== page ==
Sri Lanka raises rates as growth slows, inflation spikes

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COLOMBO: Sri Lanka raised its key interest rate by 25 basis points Friday as inflation spiked and foreign reserves fell, compounding problems caused by slowing economic growth.

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The Central Bank of Sri Lanka said it raised the benchmark lending rate from 8.5 percent to 8.75 percent as year-on-year inflation increased to 8.2 percent last month, sharply up from 6.5 percent in January.

Sri Lanka enjoyed blistering economic growth rates averaging more than 8.0 percent for two years after a prolonged civil war ended in 2009.

But growth has been slowing ever since, hitting 4.4 percent last year, according to central bank data.

Foreign reserves fell to $5.6 billion at the end of February compared to $6.0 billion in December 2016.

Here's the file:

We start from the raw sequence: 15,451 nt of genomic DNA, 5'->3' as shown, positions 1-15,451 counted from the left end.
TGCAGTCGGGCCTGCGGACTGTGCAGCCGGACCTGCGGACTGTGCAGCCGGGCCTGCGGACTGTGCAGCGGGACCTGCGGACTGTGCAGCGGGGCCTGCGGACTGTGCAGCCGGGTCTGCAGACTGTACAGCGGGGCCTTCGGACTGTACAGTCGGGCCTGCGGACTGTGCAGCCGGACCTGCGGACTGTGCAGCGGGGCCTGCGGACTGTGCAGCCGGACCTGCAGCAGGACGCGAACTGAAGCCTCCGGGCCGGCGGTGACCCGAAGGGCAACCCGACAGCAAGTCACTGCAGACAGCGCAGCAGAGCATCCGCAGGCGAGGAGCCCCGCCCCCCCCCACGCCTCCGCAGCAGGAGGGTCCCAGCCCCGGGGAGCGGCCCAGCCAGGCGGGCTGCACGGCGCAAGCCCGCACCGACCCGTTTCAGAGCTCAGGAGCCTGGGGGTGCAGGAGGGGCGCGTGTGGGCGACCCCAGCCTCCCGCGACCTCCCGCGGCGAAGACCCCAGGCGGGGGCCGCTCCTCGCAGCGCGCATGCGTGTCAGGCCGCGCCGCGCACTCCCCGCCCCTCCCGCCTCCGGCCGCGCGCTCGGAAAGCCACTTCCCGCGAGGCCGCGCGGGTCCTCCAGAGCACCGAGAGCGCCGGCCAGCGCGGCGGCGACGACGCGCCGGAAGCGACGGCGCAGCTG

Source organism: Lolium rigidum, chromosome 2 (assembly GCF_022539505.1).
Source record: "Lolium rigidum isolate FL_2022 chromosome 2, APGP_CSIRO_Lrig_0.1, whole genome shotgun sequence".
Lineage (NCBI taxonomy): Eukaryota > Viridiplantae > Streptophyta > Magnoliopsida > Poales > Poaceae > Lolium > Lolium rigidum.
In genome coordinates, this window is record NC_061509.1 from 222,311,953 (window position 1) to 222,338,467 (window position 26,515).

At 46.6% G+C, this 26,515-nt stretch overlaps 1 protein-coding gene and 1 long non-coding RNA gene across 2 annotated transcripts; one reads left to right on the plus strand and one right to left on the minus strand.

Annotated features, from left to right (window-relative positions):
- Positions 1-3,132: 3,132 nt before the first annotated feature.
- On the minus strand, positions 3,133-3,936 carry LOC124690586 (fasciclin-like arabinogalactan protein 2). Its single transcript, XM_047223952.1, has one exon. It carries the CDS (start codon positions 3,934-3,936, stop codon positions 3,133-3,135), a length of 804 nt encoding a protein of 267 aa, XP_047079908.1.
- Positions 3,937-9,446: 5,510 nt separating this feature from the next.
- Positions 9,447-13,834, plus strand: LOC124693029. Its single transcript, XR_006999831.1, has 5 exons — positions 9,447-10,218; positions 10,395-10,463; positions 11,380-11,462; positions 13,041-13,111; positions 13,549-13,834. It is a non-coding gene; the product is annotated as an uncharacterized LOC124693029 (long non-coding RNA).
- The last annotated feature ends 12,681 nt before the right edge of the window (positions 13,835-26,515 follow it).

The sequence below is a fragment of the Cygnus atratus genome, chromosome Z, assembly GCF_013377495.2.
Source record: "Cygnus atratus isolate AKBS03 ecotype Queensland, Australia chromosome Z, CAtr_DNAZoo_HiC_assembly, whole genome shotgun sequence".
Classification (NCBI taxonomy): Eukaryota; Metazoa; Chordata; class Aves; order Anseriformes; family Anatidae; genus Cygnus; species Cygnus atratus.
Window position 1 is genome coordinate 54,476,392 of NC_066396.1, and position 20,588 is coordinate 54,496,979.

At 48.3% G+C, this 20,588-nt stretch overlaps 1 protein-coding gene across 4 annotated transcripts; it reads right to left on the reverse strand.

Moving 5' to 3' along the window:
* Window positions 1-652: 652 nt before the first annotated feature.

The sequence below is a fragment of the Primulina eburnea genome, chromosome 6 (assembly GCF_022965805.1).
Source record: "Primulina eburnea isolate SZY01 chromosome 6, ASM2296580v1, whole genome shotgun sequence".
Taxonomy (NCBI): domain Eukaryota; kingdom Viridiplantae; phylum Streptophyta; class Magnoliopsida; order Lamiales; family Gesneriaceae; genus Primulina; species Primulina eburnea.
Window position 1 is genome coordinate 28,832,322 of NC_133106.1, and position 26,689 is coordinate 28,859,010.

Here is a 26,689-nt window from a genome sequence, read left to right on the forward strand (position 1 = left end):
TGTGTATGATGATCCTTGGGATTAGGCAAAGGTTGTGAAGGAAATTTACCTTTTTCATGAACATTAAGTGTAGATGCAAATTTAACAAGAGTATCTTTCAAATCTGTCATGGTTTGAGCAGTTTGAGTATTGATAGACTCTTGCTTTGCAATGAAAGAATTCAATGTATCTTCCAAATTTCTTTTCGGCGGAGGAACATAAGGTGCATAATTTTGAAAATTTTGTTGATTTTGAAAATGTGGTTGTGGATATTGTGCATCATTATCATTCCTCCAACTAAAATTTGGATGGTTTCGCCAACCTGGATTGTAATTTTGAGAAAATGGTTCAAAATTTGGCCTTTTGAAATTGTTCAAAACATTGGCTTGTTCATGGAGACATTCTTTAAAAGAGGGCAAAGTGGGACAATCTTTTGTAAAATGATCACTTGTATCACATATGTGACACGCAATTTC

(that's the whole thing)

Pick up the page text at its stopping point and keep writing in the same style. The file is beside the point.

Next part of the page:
“The Monetary Board was of the view that further tightening of monetary policy is necessary as a precautionary measure, in order to contain the build up of adverse inflation expectations,” it said.

A drought gripping parts of the island and unfavourable external conditions were hurting the economy, the bank said.

Last June, the government received a $1.5 billion bailout from the IMF after facing a balance of payments crisis.

 

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